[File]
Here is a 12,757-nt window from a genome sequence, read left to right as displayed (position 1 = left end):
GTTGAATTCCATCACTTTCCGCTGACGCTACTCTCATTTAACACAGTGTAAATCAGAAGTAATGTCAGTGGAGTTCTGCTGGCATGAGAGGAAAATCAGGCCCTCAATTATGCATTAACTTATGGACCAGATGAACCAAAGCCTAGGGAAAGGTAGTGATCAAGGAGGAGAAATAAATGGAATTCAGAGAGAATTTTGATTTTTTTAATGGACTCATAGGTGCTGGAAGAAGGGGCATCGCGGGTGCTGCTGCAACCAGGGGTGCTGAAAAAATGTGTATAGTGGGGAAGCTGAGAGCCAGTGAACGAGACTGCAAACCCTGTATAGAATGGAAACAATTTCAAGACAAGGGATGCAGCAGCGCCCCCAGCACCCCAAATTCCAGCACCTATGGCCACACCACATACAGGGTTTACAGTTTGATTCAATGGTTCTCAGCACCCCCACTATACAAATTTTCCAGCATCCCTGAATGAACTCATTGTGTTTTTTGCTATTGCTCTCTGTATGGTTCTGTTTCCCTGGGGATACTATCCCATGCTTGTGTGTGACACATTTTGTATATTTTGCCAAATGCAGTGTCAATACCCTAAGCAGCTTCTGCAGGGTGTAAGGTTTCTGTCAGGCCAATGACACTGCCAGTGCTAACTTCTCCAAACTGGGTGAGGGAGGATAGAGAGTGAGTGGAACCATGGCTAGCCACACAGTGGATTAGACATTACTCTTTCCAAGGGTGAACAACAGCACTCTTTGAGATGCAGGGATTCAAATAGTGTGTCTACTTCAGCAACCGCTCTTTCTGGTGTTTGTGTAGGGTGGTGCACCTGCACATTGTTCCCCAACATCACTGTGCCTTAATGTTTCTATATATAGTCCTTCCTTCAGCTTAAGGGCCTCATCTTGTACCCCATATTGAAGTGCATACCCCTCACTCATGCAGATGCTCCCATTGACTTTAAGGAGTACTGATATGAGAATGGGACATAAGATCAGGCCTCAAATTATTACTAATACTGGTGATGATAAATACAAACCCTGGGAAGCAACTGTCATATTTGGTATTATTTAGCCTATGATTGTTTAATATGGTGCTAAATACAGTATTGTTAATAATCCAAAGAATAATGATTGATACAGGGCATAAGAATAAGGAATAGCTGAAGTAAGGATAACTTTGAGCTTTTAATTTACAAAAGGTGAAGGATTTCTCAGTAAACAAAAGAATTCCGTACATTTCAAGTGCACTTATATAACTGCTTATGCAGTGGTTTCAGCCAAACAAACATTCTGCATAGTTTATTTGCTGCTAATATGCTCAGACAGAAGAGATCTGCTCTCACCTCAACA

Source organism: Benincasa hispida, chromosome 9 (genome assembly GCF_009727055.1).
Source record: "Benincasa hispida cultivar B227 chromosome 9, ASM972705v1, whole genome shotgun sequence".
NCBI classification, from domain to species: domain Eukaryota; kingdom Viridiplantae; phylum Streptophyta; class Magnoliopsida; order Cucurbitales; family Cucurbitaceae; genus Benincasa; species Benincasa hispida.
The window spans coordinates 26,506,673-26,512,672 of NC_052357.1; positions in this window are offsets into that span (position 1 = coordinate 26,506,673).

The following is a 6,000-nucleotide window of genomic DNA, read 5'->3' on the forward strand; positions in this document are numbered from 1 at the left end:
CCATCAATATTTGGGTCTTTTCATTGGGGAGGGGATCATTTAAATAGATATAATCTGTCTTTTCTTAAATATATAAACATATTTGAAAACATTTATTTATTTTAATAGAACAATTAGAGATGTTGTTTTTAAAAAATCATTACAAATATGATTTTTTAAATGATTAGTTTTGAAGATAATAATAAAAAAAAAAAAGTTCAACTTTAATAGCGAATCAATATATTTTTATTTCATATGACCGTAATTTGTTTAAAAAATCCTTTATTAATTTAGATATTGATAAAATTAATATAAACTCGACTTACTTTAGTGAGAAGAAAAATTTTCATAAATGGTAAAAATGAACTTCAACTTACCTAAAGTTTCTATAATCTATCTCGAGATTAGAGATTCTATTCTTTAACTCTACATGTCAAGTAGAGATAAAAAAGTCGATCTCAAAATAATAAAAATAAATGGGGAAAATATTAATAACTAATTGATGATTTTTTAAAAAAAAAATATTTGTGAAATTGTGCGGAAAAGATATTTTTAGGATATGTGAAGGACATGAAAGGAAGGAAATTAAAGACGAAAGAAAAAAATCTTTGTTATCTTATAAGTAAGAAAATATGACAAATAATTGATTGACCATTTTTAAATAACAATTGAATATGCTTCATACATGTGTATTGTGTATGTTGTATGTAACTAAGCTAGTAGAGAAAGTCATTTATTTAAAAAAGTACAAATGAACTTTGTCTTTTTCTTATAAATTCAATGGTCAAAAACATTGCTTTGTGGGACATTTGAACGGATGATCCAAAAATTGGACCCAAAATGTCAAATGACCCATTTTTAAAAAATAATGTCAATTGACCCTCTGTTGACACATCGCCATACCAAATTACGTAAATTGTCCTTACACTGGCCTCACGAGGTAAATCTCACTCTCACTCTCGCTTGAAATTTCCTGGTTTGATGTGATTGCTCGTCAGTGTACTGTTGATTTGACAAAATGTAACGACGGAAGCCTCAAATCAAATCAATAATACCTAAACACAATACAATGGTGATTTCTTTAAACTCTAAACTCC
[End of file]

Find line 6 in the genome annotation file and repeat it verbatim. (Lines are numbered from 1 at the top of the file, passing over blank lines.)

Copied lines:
The window spans coordinates 26,506,673-26,512,672 of NC_052357.1; positions in this window are offsets into that span (position 1 = coordinate 26,506,673).